I was enjoying a bath the other day. The hot water filling the tub to the brim, my body submerged except for my hands holding a book and my face peeking out from the suds. I was relaxed. Content.
I heard Tiger begin to dance on the wood floors below as the garage door rumbled open.
That was soon followed by Brock’s voice, “Where’s mama?” he asked Tiger as both man and dog bounded up the steps.
“That looks good,” he said, slipping off his clothes and sliding behind me in the tub. For the next few minutes, we talked about our days with the sound of the water draining through the overflow in the background. Eventually, the sound of the escaping water stopped as equilibrium was reached once again. The volume of the water replaced with an equal volume of Brock.
We stayed that way for some time, enjoying the company and the warm water.
He exited the tub before me, stepping out while simultaneously grabbing a towel.
The change in the bath was shocking. The water that had once covered my entire body now didn’t even make it around my hips. The once-full bath had been reduced to a few inches of tepid water. Unwilling to end my soak on that note, I turned the faucet on once again, allowing the hot water to fill the void left by Brock’s absence.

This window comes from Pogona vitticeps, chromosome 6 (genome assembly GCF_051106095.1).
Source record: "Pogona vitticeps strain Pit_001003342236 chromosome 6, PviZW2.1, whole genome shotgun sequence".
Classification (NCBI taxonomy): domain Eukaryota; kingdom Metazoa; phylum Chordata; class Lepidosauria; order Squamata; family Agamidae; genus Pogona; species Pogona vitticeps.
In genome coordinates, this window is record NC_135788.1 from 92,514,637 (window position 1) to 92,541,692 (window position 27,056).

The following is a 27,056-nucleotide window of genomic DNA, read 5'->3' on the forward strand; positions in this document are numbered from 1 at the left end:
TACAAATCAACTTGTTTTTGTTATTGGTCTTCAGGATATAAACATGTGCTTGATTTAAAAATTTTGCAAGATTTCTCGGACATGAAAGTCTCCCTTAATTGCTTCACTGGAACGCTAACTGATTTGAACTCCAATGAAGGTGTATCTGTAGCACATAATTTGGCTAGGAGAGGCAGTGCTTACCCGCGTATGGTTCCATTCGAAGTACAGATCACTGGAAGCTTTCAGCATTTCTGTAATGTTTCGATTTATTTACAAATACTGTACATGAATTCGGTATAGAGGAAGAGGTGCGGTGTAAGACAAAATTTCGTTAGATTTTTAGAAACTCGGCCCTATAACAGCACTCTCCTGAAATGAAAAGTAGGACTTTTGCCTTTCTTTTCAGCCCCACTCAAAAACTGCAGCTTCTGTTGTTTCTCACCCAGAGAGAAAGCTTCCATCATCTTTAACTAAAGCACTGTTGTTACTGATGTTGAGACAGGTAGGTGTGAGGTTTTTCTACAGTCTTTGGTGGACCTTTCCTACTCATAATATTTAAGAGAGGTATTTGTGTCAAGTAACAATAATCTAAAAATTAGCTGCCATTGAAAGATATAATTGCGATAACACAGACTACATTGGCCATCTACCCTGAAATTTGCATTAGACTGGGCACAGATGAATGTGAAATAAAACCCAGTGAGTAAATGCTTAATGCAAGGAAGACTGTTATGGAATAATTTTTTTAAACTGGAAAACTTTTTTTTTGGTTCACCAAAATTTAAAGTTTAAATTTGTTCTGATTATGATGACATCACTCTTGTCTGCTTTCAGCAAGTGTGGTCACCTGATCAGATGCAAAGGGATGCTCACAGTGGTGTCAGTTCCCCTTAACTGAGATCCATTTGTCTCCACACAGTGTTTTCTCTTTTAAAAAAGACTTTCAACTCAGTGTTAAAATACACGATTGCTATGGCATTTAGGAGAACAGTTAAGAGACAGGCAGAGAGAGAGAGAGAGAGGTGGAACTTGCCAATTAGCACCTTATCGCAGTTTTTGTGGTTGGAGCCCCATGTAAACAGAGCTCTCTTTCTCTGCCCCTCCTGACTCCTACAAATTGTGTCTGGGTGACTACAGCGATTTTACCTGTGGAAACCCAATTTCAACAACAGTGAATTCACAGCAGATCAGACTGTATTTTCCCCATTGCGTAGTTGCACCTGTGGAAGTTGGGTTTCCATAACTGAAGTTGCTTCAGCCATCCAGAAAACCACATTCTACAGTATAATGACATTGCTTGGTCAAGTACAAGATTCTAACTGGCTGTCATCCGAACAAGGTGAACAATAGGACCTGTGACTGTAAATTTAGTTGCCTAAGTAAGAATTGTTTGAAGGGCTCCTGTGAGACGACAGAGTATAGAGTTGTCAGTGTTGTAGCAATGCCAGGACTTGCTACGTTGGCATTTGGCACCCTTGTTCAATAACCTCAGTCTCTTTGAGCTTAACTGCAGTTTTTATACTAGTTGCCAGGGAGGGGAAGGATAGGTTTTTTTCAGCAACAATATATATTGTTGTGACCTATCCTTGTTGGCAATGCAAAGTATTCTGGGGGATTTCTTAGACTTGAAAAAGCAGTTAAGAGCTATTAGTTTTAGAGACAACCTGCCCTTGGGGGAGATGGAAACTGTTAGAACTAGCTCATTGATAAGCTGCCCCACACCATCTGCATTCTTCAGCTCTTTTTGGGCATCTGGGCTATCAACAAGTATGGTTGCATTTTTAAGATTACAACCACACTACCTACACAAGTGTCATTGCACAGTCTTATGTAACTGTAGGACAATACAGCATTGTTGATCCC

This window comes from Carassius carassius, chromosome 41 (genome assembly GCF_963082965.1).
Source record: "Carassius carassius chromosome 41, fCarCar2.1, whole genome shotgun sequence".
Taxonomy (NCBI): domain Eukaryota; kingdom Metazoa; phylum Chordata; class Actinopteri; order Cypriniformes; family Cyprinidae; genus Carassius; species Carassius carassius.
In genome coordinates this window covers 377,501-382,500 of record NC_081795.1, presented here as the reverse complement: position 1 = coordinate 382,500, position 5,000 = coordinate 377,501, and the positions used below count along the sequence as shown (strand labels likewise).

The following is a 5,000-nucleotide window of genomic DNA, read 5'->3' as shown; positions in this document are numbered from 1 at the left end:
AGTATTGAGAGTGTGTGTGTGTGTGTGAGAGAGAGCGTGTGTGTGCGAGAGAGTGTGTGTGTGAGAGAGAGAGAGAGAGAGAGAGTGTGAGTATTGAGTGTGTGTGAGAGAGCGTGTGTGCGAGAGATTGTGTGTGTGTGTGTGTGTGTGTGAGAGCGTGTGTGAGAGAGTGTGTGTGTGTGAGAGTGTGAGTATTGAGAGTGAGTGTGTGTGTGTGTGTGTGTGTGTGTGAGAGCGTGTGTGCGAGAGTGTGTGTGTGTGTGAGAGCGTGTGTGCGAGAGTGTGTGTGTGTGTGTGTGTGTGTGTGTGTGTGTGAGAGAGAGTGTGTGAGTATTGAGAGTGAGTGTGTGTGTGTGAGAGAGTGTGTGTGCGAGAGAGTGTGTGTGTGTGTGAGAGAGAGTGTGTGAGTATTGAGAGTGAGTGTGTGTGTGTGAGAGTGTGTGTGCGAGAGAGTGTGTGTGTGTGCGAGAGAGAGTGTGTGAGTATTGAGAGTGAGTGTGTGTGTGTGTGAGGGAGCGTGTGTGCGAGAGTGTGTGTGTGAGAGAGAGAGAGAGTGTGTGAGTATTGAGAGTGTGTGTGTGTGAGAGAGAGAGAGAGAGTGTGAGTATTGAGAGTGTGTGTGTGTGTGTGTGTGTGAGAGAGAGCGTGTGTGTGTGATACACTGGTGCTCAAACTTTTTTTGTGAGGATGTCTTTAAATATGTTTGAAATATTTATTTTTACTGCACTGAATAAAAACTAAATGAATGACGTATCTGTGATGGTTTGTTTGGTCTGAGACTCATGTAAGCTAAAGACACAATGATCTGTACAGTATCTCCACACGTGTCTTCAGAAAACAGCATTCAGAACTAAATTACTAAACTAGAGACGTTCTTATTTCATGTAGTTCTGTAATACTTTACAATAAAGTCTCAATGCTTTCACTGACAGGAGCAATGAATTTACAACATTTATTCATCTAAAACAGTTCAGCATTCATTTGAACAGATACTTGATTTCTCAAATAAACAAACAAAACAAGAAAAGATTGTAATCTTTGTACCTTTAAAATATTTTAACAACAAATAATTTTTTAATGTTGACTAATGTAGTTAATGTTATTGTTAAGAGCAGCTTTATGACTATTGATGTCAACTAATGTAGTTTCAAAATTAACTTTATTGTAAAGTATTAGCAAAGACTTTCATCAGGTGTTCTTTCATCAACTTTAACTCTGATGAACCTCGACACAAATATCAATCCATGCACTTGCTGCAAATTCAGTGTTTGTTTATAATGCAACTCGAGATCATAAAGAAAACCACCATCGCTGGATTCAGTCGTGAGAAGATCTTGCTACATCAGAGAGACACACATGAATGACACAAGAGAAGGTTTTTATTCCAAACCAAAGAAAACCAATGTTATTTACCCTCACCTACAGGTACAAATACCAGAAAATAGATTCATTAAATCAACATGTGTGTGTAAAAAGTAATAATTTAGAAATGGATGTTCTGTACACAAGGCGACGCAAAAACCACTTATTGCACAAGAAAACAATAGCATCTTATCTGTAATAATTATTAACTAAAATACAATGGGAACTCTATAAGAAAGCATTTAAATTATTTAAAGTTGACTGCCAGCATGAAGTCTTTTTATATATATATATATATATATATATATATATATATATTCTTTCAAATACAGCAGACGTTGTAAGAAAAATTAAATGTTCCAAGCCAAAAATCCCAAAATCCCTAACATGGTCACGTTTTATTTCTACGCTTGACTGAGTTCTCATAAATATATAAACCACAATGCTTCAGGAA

We are all aware of the effects of physical displacement in our lives. We are careful not to fill a pot to the brim before adding the potatoes. We know that a full tub will overflow when splashing kids are added. We ask for room in our coffee so that the cream can added without creating a mess. We are not surprised when water levels appear to plummet when objects are removed.
Yet we are often not as aware of the effects of emotional displacement. Of what happens when people are added to or subtracted from our lives.
In the beginning of a relationship, it is like being joined in the tub by another. Other relationships and commitments shift out of the way to allow room for the new company. It can be an uncomfortable change, friendships and activities and habits all vying for attention. Trying to decide what stays and what goes. Figuring out just how much to let the new presence in and how much will have to go to allow it to settle in.
And then, you get comfortable. Your life is full and has reached equilibrium. There may be less of the metaphorical water, but the volume of the relationship makes up the difference.
As long as your partner is there with you, the water level is fine. But as soon as he or she stands up to leave, the loss is shocking. Your body, once buoyant in the support of the water, feels heavy and collapsed on the cold surface beneath. You can stay there, cold and heavy, nerves raw to the whispers of the incoming air.
Or you can turn on the tap, filling your life again with warmth and support. Finding ways to replace the removed volume with new friends and old. Revisiting former passions and finding new ones. Enjoying the buoyancy that comes from a full life.
The tub may still feel empty, but at least you’re not needlessly suffering. Bonus points if you add a rubber ducky:)